The process of boiling requires the water to heat to 100 Celsius. Once it reaches this high temperature, it kills disease-causing germs. Pasteurization, however, requires the water only to be heated to 60 Celsius, but at a longer sustained heat. This can be achieved by putting contaminated clear water in a covered black pot (which can be painted with simple chalkboard paint) to attract heat, enclosed in a large clear plastic bag to contain the heat, and placed inside a Solar CooKit to intensify the heat.
The Global Women’s Water Initiative introduces the Solar CooKit as one of the core technologies women learn at our Women and Water Trainings. On Day 1, women make their own Solar CooKit! Made simply with recycled cardboard boxes, reflective material (aluminum foil, the inside of juice boxes etc), cloth for lining and reinforcing the edges, and glue. In just a few short hours the women have their first technology completed and ready to use!
During the rest of the Training week, they set the CooKits up in the morning if it’s a sunny day to clean their water, share recipes and cook delicious food. They leave them to sit in the sun while they spend the rest of the day in training sessions and building other technologies. When they return after a few to several hours (depending on the strength of the sun that day) their water is clean and their food is cooked!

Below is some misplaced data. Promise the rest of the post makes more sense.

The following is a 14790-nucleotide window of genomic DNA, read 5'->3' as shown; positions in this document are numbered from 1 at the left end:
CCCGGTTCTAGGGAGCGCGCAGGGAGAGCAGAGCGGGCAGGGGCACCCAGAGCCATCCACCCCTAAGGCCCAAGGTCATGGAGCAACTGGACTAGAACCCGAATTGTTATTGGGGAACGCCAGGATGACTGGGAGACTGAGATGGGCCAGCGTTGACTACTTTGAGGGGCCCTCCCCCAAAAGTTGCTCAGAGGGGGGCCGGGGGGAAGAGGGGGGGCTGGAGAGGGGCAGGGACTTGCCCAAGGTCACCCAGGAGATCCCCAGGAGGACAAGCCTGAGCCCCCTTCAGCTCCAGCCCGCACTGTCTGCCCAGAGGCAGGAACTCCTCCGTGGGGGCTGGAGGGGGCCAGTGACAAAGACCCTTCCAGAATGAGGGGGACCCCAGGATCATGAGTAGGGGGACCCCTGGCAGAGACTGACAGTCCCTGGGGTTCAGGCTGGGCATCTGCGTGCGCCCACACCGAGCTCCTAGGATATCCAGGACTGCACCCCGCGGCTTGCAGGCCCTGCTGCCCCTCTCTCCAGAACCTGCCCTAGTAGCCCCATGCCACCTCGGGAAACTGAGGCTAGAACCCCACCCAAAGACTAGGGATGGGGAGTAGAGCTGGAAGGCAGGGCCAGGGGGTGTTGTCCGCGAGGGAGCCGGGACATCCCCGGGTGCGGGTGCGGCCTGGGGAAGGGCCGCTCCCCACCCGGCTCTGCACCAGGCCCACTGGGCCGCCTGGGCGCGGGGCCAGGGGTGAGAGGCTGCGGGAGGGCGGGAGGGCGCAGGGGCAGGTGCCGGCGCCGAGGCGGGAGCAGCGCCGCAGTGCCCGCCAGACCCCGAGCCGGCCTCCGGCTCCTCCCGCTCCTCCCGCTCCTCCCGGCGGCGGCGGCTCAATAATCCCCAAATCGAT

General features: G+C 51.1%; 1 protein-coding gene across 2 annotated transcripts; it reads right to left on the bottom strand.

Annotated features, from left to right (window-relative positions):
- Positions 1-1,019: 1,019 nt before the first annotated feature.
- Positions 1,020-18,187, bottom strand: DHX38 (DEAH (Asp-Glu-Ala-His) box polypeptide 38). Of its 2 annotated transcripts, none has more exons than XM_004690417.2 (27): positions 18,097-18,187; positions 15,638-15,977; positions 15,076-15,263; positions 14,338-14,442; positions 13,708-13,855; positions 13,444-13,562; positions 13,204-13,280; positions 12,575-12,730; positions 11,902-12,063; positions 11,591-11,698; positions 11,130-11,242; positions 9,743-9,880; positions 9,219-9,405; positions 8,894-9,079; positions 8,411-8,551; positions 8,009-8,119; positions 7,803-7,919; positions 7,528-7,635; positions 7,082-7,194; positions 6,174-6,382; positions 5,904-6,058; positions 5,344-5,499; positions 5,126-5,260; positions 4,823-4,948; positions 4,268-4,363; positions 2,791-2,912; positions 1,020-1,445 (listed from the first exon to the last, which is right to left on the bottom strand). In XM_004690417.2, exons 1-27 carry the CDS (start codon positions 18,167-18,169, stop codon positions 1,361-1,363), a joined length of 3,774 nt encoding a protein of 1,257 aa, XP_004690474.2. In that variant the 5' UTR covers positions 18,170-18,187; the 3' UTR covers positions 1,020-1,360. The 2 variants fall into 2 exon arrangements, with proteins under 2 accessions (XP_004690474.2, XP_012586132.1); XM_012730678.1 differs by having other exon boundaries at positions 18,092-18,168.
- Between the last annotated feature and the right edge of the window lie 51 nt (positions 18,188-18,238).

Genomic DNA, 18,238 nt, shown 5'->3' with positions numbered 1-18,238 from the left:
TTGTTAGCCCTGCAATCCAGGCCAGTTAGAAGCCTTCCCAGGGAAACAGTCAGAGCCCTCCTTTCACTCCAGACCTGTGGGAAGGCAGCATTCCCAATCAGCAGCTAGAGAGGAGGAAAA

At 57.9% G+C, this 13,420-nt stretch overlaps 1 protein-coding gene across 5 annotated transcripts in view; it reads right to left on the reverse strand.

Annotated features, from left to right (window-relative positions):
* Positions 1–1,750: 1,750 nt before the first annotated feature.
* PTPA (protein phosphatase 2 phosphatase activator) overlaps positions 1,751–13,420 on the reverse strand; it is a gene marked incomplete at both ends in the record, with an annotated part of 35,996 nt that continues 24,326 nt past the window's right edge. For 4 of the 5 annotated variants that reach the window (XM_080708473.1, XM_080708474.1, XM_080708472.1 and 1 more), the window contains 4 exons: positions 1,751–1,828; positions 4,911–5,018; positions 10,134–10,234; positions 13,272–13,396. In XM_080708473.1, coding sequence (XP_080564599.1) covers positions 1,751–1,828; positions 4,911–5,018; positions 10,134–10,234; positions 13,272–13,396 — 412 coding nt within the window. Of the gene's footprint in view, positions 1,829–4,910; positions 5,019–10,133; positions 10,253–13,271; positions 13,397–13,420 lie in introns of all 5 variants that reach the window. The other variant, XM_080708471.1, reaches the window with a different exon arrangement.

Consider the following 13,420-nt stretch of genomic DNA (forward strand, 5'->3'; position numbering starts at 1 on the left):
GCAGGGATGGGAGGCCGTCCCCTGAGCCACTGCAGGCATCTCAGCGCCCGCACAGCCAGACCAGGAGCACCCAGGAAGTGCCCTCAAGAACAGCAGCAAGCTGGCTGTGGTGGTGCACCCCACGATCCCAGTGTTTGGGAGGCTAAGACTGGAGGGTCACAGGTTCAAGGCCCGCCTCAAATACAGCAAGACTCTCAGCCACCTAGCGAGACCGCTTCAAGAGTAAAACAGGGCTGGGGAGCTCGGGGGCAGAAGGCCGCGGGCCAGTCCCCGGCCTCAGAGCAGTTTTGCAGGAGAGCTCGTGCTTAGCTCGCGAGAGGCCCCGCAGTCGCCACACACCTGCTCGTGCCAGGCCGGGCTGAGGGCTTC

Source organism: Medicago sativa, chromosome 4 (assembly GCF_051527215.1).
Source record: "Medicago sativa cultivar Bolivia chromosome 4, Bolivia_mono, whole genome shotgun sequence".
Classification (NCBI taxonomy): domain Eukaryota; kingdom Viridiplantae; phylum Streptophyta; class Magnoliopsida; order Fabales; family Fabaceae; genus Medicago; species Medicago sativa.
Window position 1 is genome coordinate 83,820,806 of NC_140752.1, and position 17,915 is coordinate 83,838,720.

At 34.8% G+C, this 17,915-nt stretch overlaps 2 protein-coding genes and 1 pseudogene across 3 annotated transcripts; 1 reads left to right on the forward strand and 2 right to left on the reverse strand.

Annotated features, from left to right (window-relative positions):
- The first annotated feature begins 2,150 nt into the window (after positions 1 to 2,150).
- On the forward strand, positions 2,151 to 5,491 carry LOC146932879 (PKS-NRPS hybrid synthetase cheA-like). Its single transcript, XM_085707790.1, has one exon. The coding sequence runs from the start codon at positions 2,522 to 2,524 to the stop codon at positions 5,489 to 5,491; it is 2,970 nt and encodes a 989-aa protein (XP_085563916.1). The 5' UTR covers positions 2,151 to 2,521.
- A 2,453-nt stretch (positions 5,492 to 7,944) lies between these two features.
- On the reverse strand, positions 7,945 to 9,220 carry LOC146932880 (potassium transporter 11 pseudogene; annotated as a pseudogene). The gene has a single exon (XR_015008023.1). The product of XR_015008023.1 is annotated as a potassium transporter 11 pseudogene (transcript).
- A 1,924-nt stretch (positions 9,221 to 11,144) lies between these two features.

There are so many reasons to love the Solar CooKits. All the materials to make the CooKit are available locally. Women have less dependence on coal and fuel and reduction in deforestation. Once they have the technology, cooking is free – on sunny days of course! And most important, women are freed up to do other things while they are cooking and cleaning their water. WIN for the women, WIN for the environment, WIN for family health!
You can make one too! Download the instructions and recipes here from the Solar Cookers International website.
Like Global Women’s Water on Facebook
Follow GWWI on Twitter
Follow Gemma, GWWI Director and HuffPost Blogger on Twitter